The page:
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How does the 2016 Amendment of the Examiner’s Guidelines for Designs in Japan work for GUIs?

by Kozo Yabe (Yuasa and Hara, Japan)

Demand for GUIs has been growing in relation to mobile/portable digital devices such as smartphones and tablets, etc. As a result, the Japan Patent Office (“JPO”) responded to such situation with the 2016 Amendment of the Examiner’s Guidelines for Designs for graphic images on screen which are post-installed/recorded. However there are still some limitations under the Design Act.

1. Examiner’s Guidelines before the 2016 Amendment

The Design Act already adopted protection for graphic images on screen after the 2006 Amendment of the Design Act. As a result of that, the Design Act can extend an exclusive intellectual property right over a registered design for a graphic image even on screen. Provided however, the definition of the “Article” subject to the design is still interpreted to exclude the following images under the Examiner’s Guidelines for Designs by the Japanese Patent Office (“JPO”):

1) Post-installed/recorded on the “Article”; and

2) Any view/image appearing after installing software on certain PCs and other computer devices as the “Article(s)”.

This was because a design right should be given to a creative design only in relation to a certain “Article” and should thus be limited to a clear graphic image fixed thereon in relation to the Article’s function according to the JPO’s understanding (Art. 2, paras. 1 and 2, Design Act.).

With respect to this difficult bar for graphic image protection, the Design System Sub-committee of the Intellectual Property Committee at the Industrial Structure Council conducted research and announced the findings of its report in December 2015. Amongst some of the recommendations and advice given by the Council, the JPO decided to change their Examiner’s Guidelines for Designs as a first step in expanding protection over graphic images on screen as industrial designs without further amendment of the Design Act. This is because the JPO should make efforts to work not only for the protection of graphic images on screen but also towards other measures for international design protection under the Hague Convention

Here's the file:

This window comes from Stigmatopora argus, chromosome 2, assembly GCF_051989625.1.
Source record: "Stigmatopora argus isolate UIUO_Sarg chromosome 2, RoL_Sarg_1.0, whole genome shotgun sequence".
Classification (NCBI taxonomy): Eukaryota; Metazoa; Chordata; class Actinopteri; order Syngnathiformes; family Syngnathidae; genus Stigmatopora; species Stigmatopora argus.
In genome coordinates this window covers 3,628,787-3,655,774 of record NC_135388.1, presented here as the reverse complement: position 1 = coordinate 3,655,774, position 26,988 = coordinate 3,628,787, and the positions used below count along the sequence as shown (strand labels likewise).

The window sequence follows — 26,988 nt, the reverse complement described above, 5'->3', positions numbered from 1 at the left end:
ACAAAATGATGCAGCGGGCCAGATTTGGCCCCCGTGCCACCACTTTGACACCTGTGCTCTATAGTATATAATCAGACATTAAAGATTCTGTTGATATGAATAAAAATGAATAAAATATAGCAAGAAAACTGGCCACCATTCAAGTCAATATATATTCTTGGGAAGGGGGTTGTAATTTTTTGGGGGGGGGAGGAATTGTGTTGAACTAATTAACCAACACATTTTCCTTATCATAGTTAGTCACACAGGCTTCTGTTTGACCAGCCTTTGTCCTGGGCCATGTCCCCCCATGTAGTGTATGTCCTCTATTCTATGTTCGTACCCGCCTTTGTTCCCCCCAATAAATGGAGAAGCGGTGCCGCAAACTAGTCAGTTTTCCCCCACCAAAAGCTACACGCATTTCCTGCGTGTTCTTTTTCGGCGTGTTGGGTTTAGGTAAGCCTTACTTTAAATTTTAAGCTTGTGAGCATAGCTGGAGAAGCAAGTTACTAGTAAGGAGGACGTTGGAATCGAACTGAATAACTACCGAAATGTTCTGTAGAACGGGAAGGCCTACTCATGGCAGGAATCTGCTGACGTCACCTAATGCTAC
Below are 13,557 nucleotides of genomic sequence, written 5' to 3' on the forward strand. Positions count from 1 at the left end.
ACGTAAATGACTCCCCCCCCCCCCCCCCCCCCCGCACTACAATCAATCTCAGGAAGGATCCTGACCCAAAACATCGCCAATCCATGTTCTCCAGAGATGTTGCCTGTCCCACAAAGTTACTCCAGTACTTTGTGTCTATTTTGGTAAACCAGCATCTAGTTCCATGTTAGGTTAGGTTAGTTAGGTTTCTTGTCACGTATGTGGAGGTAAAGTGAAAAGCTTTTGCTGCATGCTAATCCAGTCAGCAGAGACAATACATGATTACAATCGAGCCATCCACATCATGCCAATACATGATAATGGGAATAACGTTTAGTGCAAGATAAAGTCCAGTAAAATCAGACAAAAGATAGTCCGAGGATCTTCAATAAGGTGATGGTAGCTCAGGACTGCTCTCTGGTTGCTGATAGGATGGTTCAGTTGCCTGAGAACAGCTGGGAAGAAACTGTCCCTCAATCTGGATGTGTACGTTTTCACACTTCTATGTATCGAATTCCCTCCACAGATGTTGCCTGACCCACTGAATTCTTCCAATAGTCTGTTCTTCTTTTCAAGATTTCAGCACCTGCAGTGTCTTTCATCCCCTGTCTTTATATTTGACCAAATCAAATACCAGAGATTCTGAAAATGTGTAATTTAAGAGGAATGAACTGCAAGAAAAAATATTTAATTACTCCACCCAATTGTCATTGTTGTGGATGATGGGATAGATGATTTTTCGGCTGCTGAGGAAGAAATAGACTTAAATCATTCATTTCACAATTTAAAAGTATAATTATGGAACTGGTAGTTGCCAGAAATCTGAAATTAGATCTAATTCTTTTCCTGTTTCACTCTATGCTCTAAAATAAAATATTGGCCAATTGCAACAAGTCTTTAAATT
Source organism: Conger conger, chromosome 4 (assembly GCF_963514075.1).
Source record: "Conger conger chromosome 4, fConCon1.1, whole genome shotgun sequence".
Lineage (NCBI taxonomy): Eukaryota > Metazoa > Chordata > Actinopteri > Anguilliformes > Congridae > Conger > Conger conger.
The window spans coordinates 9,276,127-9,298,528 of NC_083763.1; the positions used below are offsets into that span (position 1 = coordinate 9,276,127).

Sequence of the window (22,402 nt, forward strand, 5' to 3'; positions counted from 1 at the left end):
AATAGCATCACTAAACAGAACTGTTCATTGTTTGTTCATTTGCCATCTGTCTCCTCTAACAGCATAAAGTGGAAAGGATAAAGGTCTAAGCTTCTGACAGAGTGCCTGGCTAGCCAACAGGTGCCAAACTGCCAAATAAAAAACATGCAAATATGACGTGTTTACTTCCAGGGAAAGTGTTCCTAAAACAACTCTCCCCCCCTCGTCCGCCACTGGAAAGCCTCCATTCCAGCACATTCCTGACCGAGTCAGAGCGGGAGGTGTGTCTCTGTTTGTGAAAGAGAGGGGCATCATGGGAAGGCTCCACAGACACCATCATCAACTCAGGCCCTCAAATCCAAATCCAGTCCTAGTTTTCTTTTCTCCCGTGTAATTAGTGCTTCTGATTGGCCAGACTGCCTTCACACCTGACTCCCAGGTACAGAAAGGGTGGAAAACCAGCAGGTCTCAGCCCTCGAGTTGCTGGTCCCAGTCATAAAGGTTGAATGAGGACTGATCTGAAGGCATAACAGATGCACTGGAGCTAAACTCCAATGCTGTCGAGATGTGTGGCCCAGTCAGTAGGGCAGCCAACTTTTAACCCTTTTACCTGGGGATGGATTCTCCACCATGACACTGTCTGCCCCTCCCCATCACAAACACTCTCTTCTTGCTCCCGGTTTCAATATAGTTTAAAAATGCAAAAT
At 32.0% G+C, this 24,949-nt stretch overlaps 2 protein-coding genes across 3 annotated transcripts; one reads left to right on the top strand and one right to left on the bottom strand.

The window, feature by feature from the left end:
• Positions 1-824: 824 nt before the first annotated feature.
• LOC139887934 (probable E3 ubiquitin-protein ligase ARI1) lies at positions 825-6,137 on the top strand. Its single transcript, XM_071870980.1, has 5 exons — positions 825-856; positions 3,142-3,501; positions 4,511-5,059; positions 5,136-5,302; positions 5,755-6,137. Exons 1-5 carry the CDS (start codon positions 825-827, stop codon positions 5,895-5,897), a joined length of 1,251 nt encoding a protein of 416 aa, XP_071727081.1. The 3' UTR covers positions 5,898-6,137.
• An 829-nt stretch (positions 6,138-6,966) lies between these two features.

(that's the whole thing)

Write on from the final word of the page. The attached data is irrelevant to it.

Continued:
2.2016 Amendment of the Examiner’s Guidelines

According to the amended Examiner’s Guidelines for Designs after April 1, 2016 (Secs. 74.4.1.1.1.1.1., 74.4.1.1.1.1.2., 74.4.1.1.1.2.3. and 74.4.1.1.1.2.1., Examiner’s Guideline for Designs), the following practice was adopted:

1) Any graphic image can be registered as a “Design” whenever it is installed/recorded on the “Article” if it becomes an inseparable function thereof; and

2) Any graphic image that appears by installing certain concrete functional software on a computer can be additionally recognized as a “Design” for the computer (including a PC, a tablet, a smartphone, but not limited to) as the “Article”; but

3) Other graphic images appearing by signals coming from outside of the “Article” and independent content separate from the “Article” are not included.

Even after the 2016 Amendment of the Examiner’s Guidelines for Designs, TV program images, game content images, movie images and photographic images of software which are not a part of the “Article” but available via cloud computing, still have no protection under the Design Act (“Points of Amendment of Examiner’s Guidelines for Designs including graphic images”, Material for Explanatory Session by the JPO regarding Amendment of the Design System, March 9, 2016.).

The 2016 Amendment intends to include updated graphic images which any digital device originally had and recorded. However, an updated graphic image which may have updated functions for application software on digital devices can be subject to further discussion for their protection under the 2016 Amendment above. This is because they may not be a part of the “Design” of the “Article” by signals coming from outside of the “Article” and independent content separate from the “Article”.

These issues are left for further consideration by alternative legislation as discussed by the Council’s report as set forth above.